ReplyDelete
  4. Ya know, I've always considered ATL as essentially the headwater of the southeastern nonmetro poverty belt that extends southwestern to TX. But, I have to admit that that KY/WV area is pretty damn dense over the area. (fig 3 & 4 here: https://www.fhwa.dot.gov/planning/publications/low_limited/lowlim06.cfm )

    ReplyDelete
  5. You got a problem?
    You got a problem.

    ReplyDelete
  6. Bringing home the bacon has become the prime activity for Congresscritters. Theoretically they should make decisions based on what is good for the ENTIRE country, but that stops the gravy train.

    ReplyDelete
  7. I live in an ARC designated "Distressed County" in Mississippi. I may be wrong, but I do not recall hearing or reading about any successes. Adios boondoggle.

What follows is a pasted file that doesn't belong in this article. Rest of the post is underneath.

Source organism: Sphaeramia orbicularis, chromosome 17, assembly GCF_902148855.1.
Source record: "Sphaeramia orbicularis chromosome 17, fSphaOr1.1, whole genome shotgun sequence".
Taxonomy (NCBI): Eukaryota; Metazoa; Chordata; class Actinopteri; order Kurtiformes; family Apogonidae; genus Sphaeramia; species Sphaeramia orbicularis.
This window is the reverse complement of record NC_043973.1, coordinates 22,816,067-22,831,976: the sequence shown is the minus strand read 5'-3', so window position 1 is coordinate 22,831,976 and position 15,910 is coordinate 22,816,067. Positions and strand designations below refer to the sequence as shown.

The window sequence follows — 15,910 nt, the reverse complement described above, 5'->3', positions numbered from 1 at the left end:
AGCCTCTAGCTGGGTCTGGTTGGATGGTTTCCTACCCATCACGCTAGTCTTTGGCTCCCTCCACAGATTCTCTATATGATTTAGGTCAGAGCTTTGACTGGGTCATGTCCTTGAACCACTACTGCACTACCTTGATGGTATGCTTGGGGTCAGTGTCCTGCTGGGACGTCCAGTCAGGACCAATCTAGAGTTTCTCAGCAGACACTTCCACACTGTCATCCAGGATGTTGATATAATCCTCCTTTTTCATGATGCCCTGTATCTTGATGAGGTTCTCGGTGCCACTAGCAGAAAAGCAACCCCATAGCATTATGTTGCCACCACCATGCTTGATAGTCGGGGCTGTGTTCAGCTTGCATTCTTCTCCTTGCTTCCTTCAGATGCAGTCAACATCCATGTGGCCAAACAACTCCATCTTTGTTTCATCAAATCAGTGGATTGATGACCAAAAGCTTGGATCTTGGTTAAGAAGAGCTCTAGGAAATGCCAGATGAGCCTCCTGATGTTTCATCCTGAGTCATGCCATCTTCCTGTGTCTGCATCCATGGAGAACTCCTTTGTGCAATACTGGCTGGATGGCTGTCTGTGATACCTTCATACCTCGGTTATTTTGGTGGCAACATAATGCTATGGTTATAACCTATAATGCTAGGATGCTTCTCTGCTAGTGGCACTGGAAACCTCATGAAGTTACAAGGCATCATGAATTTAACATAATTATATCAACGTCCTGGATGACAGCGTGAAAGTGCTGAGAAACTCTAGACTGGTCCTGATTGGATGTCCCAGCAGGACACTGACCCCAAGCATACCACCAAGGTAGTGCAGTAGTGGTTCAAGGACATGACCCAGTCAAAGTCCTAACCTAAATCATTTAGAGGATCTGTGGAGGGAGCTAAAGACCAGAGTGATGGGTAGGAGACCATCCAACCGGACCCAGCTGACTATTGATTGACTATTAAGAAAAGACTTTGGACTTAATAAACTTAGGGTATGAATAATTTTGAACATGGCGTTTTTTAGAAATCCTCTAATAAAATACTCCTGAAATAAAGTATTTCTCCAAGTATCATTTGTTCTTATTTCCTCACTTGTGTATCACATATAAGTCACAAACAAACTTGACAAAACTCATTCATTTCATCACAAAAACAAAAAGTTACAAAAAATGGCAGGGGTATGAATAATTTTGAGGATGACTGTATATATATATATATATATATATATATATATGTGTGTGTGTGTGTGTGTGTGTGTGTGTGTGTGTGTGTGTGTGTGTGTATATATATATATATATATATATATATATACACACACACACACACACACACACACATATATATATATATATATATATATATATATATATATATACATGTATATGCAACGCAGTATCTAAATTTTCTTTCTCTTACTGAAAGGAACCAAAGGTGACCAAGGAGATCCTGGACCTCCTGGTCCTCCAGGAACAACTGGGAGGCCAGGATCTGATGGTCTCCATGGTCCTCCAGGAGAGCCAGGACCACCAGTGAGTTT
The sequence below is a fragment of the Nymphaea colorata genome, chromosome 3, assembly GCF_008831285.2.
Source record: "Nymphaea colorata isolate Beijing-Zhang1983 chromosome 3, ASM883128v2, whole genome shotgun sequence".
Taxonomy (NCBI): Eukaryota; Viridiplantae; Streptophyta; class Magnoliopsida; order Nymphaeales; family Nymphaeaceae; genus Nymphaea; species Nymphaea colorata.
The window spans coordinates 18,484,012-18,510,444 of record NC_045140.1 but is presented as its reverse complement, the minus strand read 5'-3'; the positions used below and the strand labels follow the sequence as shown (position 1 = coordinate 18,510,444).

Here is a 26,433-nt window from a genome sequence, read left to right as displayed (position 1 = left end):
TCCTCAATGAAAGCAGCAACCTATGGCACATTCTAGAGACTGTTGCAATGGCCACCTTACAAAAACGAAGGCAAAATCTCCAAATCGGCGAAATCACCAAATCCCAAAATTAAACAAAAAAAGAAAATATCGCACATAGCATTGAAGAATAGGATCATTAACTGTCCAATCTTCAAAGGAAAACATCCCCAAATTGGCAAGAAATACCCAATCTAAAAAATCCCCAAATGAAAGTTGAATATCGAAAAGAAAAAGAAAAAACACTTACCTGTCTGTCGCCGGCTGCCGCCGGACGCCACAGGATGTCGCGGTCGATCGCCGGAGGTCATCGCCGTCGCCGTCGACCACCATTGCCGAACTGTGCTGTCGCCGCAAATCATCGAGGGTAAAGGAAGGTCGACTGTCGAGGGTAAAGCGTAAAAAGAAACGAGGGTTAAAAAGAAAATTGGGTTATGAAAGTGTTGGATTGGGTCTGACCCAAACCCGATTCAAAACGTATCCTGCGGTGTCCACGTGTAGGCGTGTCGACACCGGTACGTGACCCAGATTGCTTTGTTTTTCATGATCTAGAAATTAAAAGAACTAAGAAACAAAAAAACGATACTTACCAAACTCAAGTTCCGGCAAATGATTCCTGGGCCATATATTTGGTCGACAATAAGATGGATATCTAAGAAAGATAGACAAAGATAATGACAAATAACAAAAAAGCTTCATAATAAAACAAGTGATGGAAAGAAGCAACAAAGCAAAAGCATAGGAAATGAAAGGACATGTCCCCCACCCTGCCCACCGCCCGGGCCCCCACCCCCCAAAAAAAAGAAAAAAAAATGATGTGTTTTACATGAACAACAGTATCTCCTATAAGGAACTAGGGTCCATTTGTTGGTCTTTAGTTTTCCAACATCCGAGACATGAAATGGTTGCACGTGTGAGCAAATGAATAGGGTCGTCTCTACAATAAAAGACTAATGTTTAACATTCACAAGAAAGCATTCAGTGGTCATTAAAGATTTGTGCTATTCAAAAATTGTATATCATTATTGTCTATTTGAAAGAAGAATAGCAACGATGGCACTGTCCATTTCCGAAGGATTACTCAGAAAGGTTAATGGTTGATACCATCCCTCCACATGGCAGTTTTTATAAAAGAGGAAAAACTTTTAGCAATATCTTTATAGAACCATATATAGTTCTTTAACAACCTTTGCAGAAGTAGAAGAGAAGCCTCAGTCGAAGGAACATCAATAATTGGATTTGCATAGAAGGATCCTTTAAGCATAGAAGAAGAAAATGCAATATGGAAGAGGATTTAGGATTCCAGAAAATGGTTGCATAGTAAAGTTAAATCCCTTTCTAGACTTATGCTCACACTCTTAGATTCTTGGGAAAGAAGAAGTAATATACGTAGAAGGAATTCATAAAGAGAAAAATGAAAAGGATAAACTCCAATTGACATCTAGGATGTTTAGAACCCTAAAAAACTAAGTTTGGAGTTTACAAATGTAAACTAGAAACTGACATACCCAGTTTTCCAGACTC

ReplyDelete
  8. My wife & I deliver Meals on Wheels once a wk out in the county here in northeast KY. Some of the places we deliver to you wonder how in the world folks live like that. ARC hasn't done squat for this area as far as we can see.

    ReplyDelete
    Replies
    1. Well, you won't have to worry about that anymore, Meals on Wheels is going bye bye too.

      Delete
  9. Thank goodness....All it has done is created a "white trash" welfare state. Folks here use to be self sufficient, now they are totally dependent on the government for everything.

    ReplyDelete
  10. Another agency to "kill" is the Rural Electrification Act, enacted on May 20, 1936, which provided federal loans for the installation of electrical distribution systems to serve isolated rural areas of the United States. Under Obama it moved into Internet infrastructure for rural America. The Agency's commissioners tried to shut it down some years ago but didn't succeed.